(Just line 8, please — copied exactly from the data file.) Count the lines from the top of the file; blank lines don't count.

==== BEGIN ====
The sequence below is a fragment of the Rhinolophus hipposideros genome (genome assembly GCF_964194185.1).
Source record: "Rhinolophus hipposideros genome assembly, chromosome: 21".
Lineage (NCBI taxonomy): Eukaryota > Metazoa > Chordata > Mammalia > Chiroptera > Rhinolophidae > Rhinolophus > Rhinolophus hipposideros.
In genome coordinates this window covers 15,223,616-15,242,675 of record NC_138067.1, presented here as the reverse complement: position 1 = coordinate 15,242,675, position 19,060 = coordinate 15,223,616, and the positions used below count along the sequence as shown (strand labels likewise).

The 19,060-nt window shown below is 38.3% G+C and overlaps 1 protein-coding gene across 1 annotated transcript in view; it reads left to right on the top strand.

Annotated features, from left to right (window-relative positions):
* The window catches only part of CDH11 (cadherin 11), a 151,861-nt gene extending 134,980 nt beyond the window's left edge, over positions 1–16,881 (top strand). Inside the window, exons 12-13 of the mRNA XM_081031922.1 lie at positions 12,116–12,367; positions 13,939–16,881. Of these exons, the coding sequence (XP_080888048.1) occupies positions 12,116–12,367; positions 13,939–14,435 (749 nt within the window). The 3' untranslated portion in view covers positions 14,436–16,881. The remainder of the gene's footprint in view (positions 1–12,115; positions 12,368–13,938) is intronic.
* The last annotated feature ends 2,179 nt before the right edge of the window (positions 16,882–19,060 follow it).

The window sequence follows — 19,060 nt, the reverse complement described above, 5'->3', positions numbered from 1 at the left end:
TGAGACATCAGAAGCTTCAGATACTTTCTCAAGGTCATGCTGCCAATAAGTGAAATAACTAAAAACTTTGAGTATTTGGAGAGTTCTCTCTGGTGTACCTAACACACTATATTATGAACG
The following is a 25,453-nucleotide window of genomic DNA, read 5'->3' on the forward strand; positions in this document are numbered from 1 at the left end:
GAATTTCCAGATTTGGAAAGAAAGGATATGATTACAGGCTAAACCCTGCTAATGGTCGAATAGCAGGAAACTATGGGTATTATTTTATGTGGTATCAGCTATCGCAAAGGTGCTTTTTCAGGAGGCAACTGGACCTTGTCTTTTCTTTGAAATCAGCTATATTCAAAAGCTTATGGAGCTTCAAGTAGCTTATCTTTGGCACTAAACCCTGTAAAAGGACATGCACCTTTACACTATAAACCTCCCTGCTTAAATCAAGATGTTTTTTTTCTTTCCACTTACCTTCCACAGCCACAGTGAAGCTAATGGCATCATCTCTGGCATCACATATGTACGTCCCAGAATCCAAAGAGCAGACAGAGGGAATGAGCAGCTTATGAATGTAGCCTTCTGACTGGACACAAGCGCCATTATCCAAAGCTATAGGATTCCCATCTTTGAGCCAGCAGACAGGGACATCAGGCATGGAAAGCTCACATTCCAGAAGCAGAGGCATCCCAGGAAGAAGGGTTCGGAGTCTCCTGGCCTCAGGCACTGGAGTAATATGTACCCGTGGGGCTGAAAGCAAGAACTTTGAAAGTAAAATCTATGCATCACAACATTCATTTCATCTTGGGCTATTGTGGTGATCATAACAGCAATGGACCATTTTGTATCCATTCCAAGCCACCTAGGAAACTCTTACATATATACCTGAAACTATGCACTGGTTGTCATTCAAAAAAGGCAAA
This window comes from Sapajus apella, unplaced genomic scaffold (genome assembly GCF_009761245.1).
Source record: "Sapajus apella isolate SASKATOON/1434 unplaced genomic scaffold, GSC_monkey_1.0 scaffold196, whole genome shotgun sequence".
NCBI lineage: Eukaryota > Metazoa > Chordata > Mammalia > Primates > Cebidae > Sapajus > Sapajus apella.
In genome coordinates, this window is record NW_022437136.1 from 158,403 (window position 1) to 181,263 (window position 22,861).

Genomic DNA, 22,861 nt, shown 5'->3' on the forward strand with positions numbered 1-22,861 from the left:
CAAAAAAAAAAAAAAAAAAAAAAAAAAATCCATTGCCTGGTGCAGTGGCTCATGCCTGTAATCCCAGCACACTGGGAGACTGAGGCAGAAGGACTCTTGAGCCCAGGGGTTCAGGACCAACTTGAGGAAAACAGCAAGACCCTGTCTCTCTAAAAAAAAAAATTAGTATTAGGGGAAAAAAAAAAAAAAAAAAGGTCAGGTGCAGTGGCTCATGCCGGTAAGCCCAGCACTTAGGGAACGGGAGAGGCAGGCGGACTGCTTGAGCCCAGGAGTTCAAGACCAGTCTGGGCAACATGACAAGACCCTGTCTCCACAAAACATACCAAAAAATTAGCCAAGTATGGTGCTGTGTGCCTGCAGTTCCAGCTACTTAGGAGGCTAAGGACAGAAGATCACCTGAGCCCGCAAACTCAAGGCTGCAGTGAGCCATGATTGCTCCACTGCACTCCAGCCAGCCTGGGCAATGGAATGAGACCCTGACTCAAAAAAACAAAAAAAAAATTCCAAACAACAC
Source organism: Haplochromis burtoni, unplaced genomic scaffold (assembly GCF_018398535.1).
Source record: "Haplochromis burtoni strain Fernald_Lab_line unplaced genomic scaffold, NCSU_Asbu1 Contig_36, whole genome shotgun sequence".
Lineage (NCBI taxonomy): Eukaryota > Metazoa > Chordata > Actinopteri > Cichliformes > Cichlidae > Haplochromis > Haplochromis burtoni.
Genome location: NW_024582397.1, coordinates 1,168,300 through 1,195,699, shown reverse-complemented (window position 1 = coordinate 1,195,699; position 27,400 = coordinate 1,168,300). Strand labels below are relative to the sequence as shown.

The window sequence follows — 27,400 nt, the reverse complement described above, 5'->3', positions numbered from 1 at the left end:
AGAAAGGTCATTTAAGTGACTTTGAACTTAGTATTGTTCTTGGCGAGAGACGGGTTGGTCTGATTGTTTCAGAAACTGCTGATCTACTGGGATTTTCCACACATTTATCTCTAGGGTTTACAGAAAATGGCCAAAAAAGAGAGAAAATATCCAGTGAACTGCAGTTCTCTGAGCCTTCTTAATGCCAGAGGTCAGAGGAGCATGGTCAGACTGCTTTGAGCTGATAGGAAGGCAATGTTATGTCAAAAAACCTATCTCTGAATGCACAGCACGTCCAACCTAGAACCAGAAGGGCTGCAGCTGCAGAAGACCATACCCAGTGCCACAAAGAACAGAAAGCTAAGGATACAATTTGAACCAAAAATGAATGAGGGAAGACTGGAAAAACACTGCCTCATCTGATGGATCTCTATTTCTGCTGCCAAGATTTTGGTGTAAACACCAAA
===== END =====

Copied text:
* The last annotated feature ends 2,179 nt before the right edge of the window (positions 16,882–19,060 follow it).